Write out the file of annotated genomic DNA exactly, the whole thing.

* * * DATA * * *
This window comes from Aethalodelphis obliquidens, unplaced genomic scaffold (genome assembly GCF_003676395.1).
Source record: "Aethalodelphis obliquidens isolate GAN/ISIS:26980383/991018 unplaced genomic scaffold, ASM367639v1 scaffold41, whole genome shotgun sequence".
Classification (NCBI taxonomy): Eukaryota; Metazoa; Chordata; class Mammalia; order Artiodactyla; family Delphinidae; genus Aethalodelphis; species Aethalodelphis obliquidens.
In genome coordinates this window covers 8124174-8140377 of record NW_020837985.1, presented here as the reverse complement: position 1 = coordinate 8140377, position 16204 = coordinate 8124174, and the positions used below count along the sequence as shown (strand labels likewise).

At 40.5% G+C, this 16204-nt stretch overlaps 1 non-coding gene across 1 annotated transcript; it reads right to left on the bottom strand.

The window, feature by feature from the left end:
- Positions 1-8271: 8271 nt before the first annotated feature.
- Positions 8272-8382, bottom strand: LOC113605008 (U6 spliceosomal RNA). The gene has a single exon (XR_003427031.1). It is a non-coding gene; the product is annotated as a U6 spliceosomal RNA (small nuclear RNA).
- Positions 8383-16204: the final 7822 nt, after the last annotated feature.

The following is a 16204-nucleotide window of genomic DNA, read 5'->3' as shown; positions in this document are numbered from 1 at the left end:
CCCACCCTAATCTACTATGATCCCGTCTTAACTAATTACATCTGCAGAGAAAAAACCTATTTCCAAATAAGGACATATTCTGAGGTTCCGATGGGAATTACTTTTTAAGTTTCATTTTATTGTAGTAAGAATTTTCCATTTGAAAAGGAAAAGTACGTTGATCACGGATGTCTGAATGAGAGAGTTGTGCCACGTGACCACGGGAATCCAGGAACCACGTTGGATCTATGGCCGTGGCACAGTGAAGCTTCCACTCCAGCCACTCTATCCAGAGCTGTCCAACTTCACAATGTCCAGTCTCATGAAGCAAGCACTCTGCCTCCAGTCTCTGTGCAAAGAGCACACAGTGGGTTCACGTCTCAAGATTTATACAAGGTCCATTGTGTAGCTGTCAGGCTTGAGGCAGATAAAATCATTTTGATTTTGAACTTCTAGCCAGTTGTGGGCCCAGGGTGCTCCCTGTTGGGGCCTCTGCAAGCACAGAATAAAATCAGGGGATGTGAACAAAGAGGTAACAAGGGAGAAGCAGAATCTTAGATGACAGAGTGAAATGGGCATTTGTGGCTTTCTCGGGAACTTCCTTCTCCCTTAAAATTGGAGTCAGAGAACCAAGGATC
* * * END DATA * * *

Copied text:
This window comes from Aethalodelphis obliquidens, unplaced genomic scaffold (genome assembly GCF_003676395.1).
Source record: "Aethalodelphis obliquidens isolate GAN/ISIS:26980383/991018 unplaced genomic scaffold, ASM367639v1 scaffold41, whole genome shotgun sequence".
Classification (NCBI taxonomy): Eukaryota; Metazoa; Chordata; class Mammalia; order Artiodactyla; family Delphinidae; genus Aethalodelphis; species Aethalodelphis obliquidens.
In genome coordinates this window covers 8124174-8140377 of record NW_020837985.1, presented here as the reverse complement: position 1 = coordinate 8140377, position 16204 = coordinate 8124174, and the positions used below count along the sequence as shown (strand labels likewise).

At 40.5% G+C, this 16204-nt stretch overlaps 1 non-coding gene across 1 annotated transcript; it reads right to left on the bottom strand.

The window, feature by feature from the left end:
- Positions 1-8271: 8271 nt before the first annotated feature.
- Positions 8272-8382, bottom strand: LOC113605008 (U6 spliceosomal RNA). The gene has a single exon (XR_003427031.1). It is a non-coding gene; the product is annotated as a U6 spliceosomal RNA (small nuclear RNA).
- Positions 8383-16204: the final 7822 nt, after the last annotated feature.

The following is a 16204-nucleotide window of genomic DNA, read 5'->3' as shown; positions in this document are numbered from 1 at the left end:
CCCACCCTAATCTACTATGATCCCGTCTTAACTAATTACATCTGCAGAGAAAAAACCTATTTCCAAATAAGGACATATTCTGAGGTTCCGATGGGAATTACTTTTTAAGTTTCATTTTATTGTAGTAAGAATTTTCCATTTGAAAAGGAAAAGTACGTTGATCACGGATGTCTGAATGAGAGAGTTGTGCCACGTGACCACGGGAATCCAGGAACCACGTTGGATCTATGGCCGTGGCACAGTGAAGCTTCCACTCCAGCCACTCTATCCAGAGCTGTCCAACTTCACAATGTCCAGTCTCATGAAGCAAGCACTCTGCCTCCAGTCTCTGTGCAAAGAGCACACAGTGGGTTCACGTCTCAAGATTTATACAAGGTCCATTGTGTAGCTGTCAGGCTTGAGGCAGATAAAATCATTTTGATTTTGAACTTCTAGCCAGTTGTGGGCCCAGGGTGCTCCCTGTTGGGGCCTCTGCAAGCACAGAATAAAATCAGGGGATGTGAACAAAGAGGTAACAAGGGAGAAGCAGAATCTTAGATGACAGAGTGAAATGGGCATTTGTGGCTTTCTCGGGAACTTCCTTCTCCCTTAAAATTGGAGTCAGAGAACCAAGGATC